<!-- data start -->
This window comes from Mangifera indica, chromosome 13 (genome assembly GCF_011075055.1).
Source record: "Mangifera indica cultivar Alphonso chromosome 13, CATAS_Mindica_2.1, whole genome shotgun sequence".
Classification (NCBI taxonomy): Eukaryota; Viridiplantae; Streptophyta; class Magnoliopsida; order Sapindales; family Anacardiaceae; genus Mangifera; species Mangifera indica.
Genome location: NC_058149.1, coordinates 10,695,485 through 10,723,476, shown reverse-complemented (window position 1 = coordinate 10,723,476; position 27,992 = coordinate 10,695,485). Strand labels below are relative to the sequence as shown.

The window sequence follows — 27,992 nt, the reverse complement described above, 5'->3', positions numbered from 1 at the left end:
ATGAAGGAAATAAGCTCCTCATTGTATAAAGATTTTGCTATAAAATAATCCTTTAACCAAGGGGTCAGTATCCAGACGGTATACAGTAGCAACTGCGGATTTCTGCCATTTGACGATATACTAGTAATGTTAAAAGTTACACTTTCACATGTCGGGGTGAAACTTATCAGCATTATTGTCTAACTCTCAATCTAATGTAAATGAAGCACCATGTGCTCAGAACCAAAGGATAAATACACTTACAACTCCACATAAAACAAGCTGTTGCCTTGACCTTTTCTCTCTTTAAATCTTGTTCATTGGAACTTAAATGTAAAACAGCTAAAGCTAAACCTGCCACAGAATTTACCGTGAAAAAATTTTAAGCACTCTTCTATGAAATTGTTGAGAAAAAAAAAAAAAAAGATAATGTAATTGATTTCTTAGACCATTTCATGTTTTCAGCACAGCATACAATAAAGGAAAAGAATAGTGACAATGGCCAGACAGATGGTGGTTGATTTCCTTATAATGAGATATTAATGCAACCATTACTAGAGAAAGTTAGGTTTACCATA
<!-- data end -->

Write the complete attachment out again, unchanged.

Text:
This window comes from Mangifera indica, chromosome 13 (genome assembly GCF_011075055.1).
Source record: "Mangifera indica cultivar Alphonso chromosome 13, CATAS_Mindica_2.1, whole genome shotgun sequence".
Classification (NCBI taxonomy): Eukaryota; Viridiplantae; Streptophyta; class Magnoliopsida; order Sapindales; family Anacardiaceae; genus Mangifera; species Mangifera indica.
Genome location: NC_058149.1, coordinates 10,695,485 through 10,723,476, shown reverse-complemented (window position 1 = coordinate 10,723,476; position 27,992 = coordinate 10,695,485). Strand labels below are relative to the sequence as shown.

The window sequence follows — 27,992 nt, the reverse complement described above, 5'->3', positions numbered from 1 at the left end:
ATGAAGGAAATAAGCTCCTCATTGTATAAAGATTTTGCTATAAAATAATCCTTTAACCAAGGGGTCAGTATCCAGACGGTATACAGTAGCAACTGCGGATTTCTGCCATTTGACGATATACTAGTAATGTTAAAAGTTACACTTTCACATGTCGGGGTGAAACTTATCAGCATTATTGTCTAACTCTCAATCTAATGTAAATGAAGCACCATGTGCTCAGAACCAAAGGATAAATACACTTACAACTCCACATAAAACAAGCTGTTGCCTTGACCTTTTCTCTCTTTAAATCTTGTTCATTGGAACTTAAATGTAAAACAGCTAAAGCTAAACCTGCCACAGAATTTACCGTGAAAAAATTTTAAGCACTCTTCTATGAAATTGTTGAGAAAAAAAAAAAAAAAGATAATGTAATTGATTTCTTAGACCATTTCATGTTTTCAGCACAGCATACAATAAAGGAAAAGAATAGTGACAATGGCCAGACAGATGGTGGTTGATTTCCTTATAATGAGATATTAATGCAACCATTACTAGAGAAAGTTAGGTTTACCATA